The Effect of Mother and Newborn Early Skin-to–Skin Contact on Initiation of Breastfeeding, Newborn Temperature, and Duration of the Third Stage of Labor at Holy Family Hospital, Palestine.
Amani Salem Ahmad Khateeb
اماني سالم احمد الخطيب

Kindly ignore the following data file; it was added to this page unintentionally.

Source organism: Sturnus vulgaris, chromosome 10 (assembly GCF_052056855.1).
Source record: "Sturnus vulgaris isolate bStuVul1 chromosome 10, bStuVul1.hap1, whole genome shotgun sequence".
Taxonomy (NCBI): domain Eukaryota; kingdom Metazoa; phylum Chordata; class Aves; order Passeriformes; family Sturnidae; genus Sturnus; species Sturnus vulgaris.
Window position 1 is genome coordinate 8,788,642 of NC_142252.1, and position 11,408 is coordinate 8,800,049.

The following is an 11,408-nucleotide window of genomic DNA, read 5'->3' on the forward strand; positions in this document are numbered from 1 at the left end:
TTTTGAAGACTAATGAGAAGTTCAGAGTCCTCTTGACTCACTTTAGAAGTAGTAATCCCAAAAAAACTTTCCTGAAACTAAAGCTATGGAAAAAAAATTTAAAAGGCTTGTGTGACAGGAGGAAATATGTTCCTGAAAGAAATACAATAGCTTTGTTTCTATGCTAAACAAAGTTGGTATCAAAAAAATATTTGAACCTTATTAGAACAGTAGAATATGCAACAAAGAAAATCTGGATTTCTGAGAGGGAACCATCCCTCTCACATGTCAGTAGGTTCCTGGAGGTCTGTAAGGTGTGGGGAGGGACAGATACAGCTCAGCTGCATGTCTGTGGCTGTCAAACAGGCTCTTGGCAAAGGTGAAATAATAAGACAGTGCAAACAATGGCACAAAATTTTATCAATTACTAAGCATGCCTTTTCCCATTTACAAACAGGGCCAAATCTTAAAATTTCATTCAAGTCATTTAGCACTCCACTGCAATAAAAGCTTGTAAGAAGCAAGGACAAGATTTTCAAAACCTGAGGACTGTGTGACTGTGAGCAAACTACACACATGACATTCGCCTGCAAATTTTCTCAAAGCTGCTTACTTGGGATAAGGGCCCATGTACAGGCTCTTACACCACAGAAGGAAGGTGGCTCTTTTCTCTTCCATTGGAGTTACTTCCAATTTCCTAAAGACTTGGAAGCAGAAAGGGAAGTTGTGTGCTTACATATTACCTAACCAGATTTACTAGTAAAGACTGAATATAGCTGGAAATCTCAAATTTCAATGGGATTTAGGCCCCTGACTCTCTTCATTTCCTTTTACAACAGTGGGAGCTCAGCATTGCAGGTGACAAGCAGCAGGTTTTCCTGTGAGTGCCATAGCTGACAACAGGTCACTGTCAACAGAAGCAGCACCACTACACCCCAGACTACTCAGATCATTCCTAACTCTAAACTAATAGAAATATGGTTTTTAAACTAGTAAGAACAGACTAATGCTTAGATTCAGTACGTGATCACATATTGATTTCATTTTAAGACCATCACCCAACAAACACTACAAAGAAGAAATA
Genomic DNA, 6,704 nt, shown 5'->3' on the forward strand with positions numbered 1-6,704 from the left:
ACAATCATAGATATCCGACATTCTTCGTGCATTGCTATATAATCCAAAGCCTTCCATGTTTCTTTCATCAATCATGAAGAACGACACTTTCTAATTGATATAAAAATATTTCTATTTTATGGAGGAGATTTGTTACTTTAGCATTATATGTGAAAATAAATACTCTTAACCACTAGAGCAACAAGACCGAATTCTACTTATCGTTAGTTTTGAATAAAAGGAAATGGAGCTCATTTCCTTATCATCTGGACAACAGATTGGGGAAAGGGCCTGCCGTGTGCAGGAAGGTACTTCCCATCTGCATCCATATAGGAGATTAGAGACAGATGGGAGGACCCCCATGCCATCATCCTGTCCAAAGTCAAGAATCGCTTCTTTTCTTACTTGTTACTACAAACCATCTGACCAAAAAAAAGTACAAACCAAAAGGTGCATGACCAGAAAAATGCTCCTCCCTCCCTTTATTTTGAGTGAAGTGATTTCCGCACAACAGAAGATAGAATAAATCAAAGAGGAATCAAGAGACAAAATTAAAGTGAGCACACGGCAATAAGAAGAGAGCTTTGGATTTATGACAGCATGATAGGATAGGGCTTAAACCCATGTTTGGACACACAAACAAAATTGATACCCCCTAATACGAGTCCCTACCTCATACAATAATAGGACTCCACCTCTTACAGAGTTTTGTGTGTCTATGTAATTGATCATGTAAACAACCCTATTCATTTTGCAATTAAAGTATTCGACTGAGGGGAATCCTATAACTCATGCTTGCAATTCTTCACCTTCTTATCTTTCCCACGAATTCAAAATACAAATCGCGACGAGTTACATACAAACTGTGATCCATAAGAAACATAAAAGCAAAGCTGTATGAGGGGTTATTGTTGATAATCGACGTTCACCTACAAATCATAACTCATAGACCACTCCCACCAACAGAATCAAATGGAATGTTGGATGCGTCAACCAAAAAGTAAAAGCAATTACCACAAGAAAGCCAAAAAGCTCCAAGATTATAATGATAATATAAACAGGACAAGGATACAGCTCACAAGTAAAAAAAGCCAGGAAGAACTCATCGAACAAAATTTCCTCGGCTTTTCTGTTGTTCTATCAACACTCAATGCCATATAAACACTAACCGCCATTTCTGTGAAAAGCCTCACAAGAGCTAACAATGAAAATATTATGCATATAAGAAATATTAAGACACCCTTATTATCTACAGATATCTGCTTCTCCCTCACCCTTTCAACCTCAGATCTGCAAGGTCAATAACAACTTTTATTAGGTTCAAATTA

Background: All healthy mothers and babies should receive early skin to skin care (SSC) immediately after birth for at least an hour, and until after the first feeding for the breastfeeding women, as mother and newborn skin-to-skin contact (SSC) after birth provide many benefits for the mother and the baby together. SSC is a natural and cost-effective method to prevent some complications for mother and baby, and it can be applied immediately after birth. Aim of the Study: The present study was conducted in order to assess the effects of SCC on initiation of breastfeeding, newborn temperature, and duration of the third stage of labor. Methods: A quasi-experimental study was conducted on 110 healthy women and their ne-onates (55 in the intervention group and 55 in the control group). Setting: This study was conducted in the labor ward at Holy family hospital of Bethlehem, Palestine from Jun to December, 2020. Data were collected via structured interviews and the LATCH scale to document breastfeeding sessions. Results: A statistical difference was found between maternal age, as the results suggested that there is no mothers aged less than 18 years old in the interventional group compared with control that had 5.5% aged less than 18 years. Also, statistical difference was found between level of education, as mothers who were had academic education were higher in the interventional group compared with control group. In adition, statistical difference was found between gravidity as mothers who have multi gravida were higher in the interventional group compared with control group. Based on the LATCH scores, as the re-sults revealed that 50.0% versus 31.8% of the newborns who experienced SSC and routine care achieved first successful breastfeeding respectively. According ot the duration of the third stage of labor, the results showed that the mothers who had SSC with their infant after birth had a shorter third stage in comparison with those who received routine care as (p < 0.00). Moreover, the prevalence of hypothermia in the newborns who received SSC and control group was 0 and 13.6% respectively. Conclusion: SSC considered best practice to provide the opportunity for each mother and infant. In order to achieve this goal, the old policies of maternity units need to be changed, and uninterrupted SSC after birth should be practiced for all mothers in the labor ward. In addition, universities and educational institutions should focus on increasing students' awareness and training students on this useful procedure. Also, hospital staff in delivery rooms should provide continuous training programs about the advantages of early SSC.